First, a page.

We’re in the Return to Play era of the 2019-20 season and we couldn’t be more conflicted with how things should be handled. There’s a group of people who think this is a good idea, something we needs, and a distraction. There’s a group that’s want the season to end, have concern for the player’s health, and don’t care for distractions in these trying times.
Not going to lie, but I’m on the fence of both.
Overall, the NHL has seemingly done a lot to make sure testing is accessible, players and staff who do test positive are isolated quickly, and want to make sure when they get into the bubbles; they’re safer than they would be if they weren’t in a bubble.
The biggest thing is this training camp to bubble time, where the NHL hopes that the players self-isolate and not get into health trouble like how reports are circulating about the St. Louis Blues had a get-together and had multiple positive cases after.
After three-plus months of isolation, you could expect that there would be positive cases in the absence of a vaccine. People aren’t intertwined with people outside of who they isolated with, so they’ll have to build an immunity to it without a vaccine. It really shouldn’t shock everyone, but that’s where the “Shut the Season” people lose me because one or two positive tests aren’t an alarm for shutting the whole thing down.
That’s where the opt-out comes in and good on the players who have opted out for putting their health first or because they didn’t feel like they’d be in peak condition or wanted to travel and then not play at all. The NHL gave them that option, teams on the surface are giving two thumbs up to the players making that decision, and most of the fans are understanding in why these players are doing it.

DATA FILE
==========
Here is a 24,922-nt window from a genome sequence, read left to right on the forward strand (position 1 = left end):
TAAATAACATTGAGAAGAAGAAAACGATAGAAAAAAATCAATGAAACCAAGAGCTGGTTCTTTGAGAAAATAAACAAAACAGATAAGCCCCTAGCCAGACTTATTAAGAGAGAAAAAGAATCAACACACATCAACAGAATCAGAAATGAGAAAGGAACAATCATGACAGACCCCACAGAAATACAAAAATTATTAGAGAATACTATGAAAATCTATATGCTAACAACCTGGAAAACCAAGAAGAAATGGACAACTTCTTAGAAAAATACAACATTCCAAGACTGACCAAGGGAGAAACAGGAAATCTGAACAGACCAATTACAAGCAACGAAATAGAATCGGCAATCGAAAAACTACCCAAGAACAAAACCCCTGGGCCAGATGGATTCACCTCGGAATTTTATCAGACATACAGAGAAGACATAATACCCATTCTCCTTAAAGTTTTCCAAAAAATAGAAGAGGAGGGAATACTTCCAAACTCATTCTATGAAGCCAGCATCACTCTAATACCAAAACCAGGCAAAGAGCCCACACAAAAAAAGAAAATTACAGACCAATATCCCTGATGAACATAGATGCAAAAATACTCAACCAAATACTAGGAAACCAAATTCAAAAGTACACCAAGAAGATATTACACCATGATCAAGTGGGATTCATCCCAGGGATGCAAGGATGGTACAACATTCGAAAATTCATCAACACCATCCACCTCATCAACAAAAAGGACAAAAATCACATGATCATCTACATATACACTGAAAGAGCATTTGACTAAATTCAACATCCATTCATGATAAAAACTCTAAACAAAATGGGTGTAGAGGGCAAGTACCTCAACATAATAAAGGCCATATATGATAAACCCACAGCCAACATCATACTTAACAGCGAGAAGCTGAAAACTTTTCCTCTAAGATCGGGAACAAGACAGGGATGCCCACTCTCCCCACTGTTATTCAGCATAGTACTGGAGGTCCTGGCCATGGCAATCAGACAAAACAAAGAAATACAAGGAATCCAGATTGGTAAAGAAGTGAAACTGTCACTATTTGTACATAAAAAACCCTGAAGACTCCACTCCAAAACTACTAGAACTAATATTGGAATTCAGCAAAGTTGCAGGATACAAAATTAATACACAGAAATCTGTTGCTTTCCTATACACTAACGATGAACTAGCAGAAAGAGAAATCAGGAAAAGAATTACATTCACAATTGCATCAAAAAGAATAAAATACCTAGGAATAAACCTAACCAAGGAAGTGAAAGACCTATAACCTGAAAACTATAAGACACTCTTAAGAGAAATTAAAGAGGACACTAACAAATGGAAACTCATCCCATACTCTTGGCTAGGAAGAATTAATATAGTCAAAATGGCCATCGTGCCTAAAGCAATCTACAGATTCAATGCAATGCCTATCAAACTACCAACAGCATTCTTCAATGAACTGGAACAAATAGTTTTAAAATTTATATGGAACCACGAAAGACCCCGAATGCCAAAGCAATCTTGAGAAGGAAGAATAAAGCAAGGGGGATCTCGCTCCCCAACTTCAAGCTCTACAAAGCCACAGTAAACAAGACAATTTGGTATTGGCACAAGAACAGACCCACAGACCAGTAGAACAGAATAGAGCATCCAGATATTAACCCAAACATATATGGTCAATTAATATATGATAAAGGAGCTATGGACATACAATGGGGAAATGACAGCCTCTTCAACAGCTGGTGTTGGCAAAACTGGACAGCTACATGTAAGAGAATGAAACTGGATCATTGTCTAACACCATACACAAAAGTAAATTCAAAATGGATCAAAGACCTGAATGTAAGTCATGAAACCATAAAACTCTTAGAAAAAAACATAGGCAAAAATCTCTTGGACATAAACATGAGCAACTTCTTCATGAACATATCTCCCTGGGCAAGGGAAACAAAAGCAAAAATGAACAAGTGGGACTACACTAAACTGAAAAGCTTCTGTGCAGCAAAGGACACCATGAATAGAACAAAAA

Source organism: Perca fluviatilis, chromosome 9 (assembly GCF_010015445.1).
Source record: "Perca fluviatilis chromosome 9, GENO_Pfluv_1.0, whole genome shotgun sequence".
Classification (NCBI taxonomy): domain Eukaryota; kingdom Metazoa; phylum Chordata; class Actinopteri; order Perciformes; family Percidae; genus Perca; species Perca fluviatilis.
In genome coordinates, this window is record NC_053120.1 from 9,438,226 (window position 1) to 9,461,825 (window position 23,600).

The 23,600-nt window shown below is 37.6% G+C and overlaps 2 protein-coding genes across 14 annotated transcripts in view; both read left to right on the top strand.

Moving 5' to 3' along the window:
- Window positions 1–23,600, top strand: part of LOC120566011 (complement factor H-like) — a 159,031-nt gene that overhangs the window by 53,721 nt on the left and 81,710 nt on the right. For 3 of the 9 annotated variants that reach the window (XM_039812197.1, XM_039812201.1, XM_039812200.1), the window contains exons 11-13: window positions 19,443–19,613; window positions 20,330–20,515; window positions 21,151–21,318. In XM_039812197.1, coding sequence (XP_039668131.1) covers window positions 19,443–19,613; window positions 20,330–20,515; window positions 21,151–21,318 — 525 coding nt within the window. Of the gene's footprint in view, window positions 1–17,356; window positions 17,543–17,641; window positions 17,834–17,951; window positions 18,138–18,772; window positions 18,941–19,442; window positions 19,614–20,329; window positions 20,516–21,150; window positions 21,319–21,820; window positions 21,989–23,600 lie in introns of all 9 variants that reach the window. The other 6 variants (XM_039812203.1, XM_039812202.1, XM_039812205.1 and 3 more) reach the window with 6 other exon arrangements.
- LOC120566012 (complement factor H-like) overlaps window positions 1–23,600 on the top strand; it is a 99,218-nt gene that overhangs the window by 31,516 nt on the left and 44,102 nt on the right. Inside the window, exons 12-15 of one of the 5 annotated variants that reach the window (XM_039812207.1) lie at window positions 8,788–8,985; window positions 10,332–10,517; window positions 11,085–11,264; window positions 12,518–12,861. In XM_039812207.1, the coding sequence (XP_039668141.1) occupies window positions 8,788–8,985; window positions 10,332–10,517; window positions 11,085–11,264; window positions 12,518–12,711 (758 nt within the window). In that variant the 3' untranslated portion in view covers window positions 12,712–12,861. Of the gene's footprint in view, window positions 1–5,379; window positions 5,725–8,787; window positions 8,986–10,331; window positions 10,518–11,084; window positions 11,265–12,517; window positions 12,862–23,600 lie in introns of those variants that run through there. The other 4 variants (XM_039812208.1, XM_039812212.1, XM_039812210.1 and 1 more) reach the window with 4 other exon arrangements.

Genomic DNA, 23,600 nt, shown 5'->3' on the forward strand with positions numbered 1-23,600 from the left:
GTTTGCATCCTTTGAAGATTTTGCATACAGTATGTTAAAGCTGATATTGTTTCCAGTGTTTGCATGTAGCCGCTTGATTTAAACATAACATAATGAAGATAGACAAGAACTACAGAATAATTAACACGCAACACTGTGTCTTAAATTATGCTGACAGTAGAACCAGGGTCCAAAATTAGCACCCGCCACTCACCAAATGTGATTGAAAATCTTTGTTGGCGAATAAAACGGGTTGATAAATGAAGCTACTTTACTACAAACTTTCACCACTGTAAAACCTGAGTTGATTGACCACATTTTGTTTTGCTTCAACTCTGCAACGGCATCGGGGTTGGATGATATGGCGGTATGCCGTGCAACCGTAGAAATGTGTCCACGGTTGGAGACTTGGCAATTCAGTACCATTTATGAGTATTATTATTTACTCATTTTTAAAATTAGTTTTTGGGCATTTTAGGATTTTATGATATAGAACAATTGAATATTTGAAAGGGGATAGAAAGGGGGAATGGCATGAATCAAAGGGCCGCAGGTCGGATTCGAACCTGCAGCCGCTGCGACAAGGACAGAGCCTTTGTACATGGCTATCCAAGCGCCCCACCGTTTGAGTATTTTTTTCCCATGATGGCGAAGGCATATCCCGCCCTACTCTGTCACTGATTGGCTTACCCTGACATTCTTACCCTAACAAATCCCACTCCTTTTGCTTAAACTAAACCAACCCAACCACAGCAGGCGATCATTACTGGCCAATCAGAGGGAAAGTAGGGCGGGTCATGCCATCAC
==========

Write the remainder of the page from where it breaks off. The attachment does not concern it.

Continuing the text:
Where the real lookout is going to be is two weeks from today. By all accounts, the C19 takes a two-week period for positives to come through, if not sooner. With all the players back in full, the look at testing and the results will be under a bigger microscope. While the NHL has said that a rash of positives aren’t going to bury the season from their point of view, you have to wonder if public and/or sponsor pressure (brought on by the public or by their own accord) would be something that torpedoes the season.
However, you have to look to NASCAR to see a small sample of how to deal with a possible test of a name driver. Jimmie Johnson publicly shared a positive test on July 3rd. He missed the race that weekend at Indianapolis, but returned this past weekend at Kentucky after two consecutive days of negative tests. If that’s the case for the NHL and the cases that are positive are asymptomatic like Johnson’s were…I could see why the season wouldn’t be shuttered because of some positive testing. Plus, the driver himself had more questions than answers after the double-negative after the positive.
It’s hard to predict what way the virus and the sporting leagues will go. Learning new things everyday about the virus and then having to change what was learned because of new information is very goal-post-moving, but something that’s necessary for these unprecedented times.